He sang with Luke afterwards. He did!” An older man listening at the bar signals to the picture. “Would you want any nerve at all?” he says quietly. “Didn’t Paddy meet him talking to him down the pipe,” says the landlady. “It’s a pity Paddy isn’t here, he’d fill you in,” she follows. “But he had everything down there,” says Donie mischievously.

Those stood around the bar pull expressions of disbelief. “No, didn’t he have his own things down there like. He had a toilet down there and the whole lot. He had a light down there, you know what I mean like!”

Check out this video of Mick Meaney's momentous feat: 

Mary Meaney remembers her father returning home from London. She saw him walking towards the family home and he lifted her high into the sky. He had been promised a pot of money and a world tour if he broke the record.

Neither materialised. And while his feat was recognised as far away as Germany, his daughter says the Guinness Book or Records failed to acknowledge his achievement — 61 days buried alive in Kilburn. “He was a very contented man,” she says.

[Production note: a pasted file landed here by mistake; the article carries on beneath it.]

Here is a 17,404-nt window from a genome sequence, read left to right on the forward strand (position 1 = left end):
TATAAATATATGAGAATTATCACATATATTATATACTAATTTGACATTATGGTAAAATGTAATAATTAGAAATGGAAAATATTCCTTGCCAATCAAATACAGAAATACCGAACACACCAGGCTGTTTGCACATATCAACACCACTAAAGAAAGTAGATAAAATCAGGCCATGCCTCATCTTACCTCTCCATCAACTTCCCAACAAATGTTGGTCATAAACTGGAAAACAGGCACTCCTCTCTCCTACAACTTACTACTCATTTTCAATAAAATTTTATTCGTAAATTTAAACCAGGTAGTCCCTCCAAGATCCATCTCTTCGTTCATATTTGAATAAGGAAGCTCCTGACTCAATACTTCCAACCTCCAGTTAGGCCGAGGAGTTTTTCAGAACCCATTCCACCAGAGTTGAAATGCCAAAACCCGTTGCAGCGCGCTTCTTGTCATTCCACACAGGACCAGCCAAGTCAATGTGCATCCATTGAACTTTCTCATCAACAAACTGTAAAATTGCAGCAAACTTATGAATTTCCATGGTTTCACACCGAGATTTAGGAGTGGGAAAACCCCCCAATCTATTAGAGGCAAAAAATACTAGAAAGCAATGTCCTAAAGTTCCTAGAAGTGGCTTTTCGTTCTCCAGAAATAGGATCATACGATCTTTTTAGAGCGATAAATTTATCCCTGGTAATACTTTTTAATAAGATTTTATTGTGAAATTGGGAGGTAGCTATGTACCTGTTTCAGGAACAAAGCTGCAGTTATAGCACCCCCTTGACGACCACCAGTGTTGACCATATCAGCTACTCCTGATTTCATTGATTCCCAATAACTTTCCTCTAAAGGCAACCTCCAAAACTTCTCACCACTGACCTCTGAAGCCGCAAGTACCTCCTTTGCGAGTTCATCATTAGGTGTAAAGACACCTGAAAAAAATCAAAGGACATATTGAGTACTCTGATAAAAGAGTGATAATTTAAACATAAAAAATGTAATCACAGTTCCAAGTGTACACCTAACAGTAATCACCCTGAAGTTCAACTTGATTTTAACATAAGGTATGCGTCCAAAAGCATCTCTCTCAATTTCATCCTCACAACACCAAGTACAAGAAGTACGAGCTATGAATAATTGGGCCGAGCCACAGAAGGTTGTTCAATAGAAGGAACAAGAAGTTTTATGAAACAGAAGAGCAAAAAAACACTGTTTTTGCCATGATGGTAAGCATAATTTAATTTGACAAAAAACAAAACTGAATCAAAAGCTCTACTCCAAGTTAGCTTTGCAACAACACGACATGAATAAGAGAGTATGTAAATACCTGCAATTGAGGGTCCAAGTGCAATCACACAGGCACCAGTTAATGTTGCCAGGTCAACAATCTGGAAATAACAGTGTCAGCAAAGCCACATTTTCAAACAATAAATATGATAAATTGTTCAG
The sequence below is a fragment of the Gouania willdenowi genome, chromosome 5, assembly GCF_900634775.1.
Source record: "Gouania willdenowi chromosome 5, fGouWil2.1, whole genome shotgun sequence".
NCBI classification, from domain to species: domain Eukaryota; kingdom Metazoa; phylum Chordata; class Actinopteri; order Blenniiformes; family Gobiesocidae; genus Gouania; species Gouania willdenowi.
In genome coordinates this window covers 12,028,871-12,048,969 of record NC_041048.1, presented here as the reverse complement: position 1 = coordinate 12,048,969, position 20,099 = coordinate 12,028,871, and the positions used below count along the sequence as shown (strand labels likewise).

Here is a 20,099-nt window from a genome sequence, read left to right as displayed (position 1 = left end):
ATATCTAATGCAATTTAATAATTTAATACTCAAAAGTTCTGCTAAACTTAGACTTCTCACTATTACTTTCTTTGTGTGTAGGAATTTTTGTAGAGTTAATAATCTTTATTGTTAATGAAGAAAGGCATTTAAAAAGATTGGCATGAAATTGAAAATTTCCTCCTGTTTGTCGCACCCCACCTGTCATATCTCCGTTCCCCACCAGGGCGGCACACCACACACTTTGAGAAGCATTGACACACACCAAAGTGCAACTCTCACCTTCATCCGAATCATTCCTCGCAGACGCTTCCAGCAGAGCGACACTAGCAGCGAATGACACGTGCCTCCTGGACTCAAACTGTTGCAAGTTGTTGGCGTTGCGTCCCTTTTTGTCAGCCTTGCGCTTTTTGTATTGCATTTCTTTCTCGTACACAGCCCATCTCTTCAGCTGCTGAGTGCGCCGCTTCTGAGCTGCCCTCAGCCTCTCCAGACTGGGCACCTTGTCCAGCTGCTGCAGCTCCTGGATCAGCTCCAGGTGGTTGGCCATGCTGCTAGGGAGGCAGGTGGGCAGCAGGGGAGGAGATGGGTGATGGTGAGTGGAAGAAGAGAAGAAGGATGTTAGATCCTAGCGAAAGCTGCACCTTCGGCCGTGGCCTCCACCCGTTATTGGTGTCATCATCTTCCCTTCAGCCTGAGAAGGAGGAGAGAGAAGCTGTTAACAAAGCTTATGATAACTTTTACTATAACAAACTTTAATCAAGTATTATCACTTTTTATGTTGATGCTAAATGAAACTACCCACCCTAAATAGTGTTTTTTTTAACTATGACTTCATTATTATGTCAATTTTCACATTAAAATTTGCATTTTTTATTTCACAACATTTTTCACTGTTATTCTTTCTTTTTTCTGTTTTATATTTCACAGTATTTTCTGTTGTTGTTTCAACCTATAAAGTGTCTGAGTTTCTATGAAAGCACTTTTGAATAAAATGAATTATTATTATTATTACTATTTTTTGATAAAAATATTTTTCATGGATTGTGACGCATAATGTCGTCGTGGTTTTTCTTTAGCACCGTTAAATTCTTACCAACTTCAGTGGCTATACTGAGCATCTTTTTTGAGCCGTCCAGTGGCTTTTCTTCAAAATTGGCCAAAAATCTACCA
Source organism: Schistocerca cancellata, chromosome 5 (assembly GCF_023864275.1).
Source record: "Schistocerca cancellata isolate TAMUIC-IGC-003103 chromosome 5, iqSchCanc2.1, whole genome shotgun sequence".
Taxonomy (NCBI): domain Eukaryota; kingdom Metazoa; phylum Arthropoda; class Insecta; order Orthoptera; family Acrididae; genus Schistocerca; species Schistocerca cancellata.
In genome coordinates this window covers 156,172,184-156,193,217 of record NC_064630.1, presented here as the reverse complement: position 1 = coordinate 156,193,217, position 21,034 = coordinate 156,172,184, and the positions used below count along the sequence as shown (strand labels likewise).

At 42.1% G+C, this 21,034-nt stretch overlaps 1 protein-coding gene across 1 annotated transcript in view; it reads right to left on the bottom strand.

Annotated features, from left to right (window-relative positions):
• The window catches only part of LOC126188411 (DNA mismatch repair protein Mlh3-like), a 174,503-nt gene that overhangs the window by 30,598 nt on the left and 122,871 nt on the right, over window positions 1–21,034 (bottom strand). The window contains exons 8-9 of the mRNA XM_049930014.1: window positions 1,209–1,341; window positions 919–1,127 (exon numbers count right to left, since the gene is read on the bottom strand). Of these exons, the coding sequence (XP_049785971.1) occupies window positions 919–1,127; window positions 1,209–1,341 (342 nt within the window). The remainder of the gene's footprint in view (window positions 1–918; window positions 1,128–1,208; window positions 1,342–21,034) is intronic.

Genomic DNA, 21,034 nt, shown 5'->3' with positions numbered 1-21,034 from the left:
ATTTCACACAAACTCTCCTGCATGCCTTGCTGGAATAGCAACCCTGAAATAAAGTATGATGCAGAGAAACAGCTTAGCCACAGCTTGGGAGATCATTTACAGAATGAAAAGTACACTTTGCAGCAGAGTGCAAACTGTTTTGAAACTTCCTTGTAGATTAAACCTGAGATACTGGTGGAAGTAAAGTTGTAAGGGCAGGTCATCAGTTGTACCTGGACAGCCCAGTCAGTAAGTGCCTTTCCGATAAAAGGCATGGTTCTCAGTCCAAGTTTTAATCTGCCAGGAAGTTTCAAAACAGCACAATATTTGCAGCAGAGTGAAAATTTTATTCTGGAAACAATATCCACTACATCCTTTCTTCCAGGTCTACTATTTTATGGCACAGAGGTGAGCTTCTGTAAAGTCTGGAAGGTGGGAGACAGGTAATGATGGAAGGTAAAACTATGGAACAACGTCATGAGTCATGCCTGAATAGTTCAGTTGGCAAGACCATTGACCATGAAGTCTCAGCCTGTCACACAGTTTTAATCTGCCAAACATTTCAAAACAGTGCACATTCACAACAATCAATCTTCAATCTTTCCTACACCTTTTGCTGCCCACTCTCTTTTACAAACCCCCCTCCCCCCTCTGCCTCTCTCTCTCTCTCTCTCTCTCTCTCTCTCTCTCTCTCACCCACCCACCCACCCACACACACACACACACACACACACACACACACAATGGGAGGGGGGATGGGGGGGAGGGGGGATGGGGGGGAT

“He loved his family and his job at the council but a part of him forever stayed buried alive in Kilburn. “Once he tasted world fame like that he couldn’t let it go. The word now is to reinvent but he couldn’t.”Still, his reputation went before him and his tale found favour in some unlikely places.

“There’s a story about a guy from Cork who was caught in the middle of a robbery in Jamaica,” explains Mary. “Whatever happened during the hold up, the robber asked him where was he from? The guy told him he was from a place called Mitchelstown in Cork. The robber looked at him and asked: ‘Do you know Mick Meaney?’ And they were off.

“He must have worked with my dad on the sites in London and knew his story. So then he decided to let him go!”

Mick Meaney — Buried Alive airs on RTÉ Radio 1 at 2pm on Saturday December 12 or listen here